Subscribe to Chain Reaction on Apple, Spotify, or your alternative podcast platform of choice to keep us updated every week.

Follow the money

Where seed money moves in the crypto world:

New York-based blockchain startup Digital Asset acquired a strategic investment of unknown size from Japanese banking giant SBI Holdings. InfStones, a blockchain infrastructure provider, took $66 million in a round led by SoftBank and GGV. Indian music NFT startup FanTiger has bagged $5.5 million for its seed round led by Multicoin Capital. LivingCities, a metaverse-focused social startup co-founded by Foursquare founder Dennis Crowley, has raised $4 million in early funding led by DCVC. Zimbabwe’s FlexID received an undisclosed amount of funding from Algorand for its blockchain-based sub-bank identity system. Web3 augmented reality gaming company Jadu has raised $36 million for its Series A led by Bain Capital Crypto. VillageStudio has raised $2.3 million in an Animoca Brands-led round for its NFT-based Playken avatars. Web3 Payments API Merge received $9.5 million in seed funding led by Octopus Ventures. GoSats, an India-based bitcoin rewards platform, has raised $4 million in a pre-Series A round of funding from investors including Y Combinator, Accel and Gossamer Capital. DAO management platform Utopia Labs closed a $23 million Series A led by Paradigm.

the week in web3

It’s been an unusually quiet week in web3 and our team members in the US took the time to enjoy the rare, quiet long weekend. Still, some great personalities caused a furore in the space, both for better and for worse.

OnlyFans founder Tim Stokely is turning to crypto after he left the company in December last year following controversy over his push to ban sexually explicit content from the platform. Anita wrote about the new “family-friendly” NFT startup he’s launching with another former OnlyFans exec, which will allow people to buy, sell and trade virtual cards featuring influencers and celebrities. NFT platform OpenSea fired Nate Chastain, the head of product, in September after being accused of leading trades on the platform. Now he has been arrested and charged with insider trading; Luke has the details.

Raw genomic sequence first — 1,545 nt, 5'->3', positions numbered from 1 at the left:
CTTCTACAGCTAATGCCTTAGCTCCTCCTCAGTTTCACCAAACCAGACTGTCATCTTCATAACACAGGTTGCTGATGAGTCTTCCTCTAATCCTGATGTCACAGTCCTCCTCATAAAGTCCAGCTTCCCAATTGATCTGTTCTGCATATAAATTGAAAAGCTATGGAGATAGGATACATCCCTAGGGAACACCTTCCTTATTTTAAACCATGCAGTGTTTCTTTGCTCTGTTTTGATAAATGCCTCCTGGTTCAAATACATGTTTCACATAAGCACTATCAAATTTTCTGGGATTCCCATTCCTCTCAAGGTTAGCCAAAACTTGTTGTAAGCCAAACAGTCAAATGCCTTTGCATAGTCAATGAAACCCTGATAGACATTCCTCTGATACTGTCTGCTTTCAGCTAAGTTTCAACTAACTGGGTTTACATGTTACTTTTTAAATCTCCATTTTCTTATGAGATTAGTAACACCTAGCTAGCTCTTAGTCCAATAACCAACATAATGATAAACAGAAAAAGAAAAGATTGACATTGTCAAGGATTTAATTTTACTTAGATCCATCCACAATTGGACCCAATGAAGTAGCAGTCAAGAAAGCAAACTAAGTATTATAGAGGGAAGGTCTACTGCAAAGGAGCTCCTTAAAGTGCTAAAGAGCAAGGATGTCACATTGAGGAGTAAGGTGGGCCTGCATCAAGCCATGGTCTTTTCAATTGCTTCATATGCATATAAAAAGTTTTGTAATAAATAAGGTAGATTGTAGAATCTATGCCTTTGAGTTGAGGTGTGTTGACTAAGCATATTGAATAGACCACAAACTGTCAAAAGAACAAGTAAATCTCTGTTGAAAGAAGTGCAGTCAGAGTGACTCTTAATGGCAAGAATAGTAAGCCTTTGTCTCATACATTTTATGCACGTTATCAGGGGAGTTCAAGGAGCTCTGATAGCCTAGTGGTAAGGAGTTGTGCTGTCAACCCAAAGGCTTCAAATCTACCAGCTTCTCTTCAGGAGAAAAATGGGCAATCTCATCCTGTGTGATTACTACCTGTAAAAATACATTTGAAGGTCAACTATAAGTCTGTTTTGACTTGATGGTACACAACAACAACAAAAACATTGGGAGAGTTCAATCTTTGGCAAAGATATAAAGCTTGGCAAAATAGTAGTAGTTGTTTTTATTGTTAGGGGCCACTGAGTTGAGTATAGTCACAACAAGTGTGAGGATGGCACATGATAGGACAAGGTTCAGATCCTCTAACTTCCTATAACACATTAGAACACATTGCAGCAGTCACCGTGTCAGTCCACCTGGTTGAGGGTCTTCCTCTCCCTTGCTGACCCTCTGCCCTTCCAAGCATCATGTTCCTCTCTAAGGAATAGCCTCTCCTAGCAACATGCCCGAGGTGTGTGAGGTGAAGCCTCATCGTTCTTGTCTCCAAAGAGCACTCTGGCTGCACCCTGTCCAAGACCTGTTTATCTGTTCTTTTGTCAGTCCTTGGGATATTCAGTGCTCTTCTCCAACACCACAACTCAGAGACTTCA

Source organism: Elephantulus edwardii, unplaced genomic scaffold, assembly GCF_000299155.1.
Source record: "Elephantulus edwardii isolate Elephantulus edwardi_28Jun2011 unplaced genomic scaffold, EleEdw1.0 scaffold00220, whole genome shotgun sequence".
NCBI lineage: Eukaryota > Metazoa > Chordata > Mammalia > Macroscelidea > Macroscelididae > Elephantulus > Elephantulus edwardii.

added analysis

Here are some crypto analyzes from this week that you can read on our subscription service TC+ (written by Jacquelyn Melinek of TC):

VC Funding for Crypto Projects Dropped in May, But Many Investors Remain Optimistic
VC funding in crypto has fallen month-on-month from April to May, but many investors are not worried. “For investors like us, it’s time to buy,” Stan Miroshnik, partner and co-founder of 10T Holdings, told TechCrunch. The pace of capital deployment can be more measured as both investors and founders become more calculated, but VCs will still have a robust amount of activity, Miroshnik said. While there may be gloomy sentiment in the digital asset markets, true crypto-native funds will continue to invest heavily, Saurabh Sharma, head of investment at Jump Crypto, told TechCrunch.

If crypto becomes more mainstream, can it stay decentralized?
Be it new cryptocurrency buyers or those learning more about NFTs, Bitcoin and the general crypto ecosystem, there is an upsurge in crypto awareness worldwide. But as it gains momentum, regulators worldwide will continue to monitor the space more closely, but the headline speaks for itself: What does this mean for the future of crypto? A number of founders and industry executives weighed in.

Old Bitcoiner Dan Held Says This ‘Crypto Winter’ Won’t Be As Hard As Others
As crypto markets remain bearish, some longtime market participants, such as Dan Held, director of growth marketing at crypto exchange Kraken, are not worried. While there is much talk of a crypto winter circulating through the community, Held said sentiment for this current market cycle is different. While he – and many others – endured major market cycles over the years, the stories have changed a lot, thanks to more prominent institutional players and massive amounts of capital entering the space.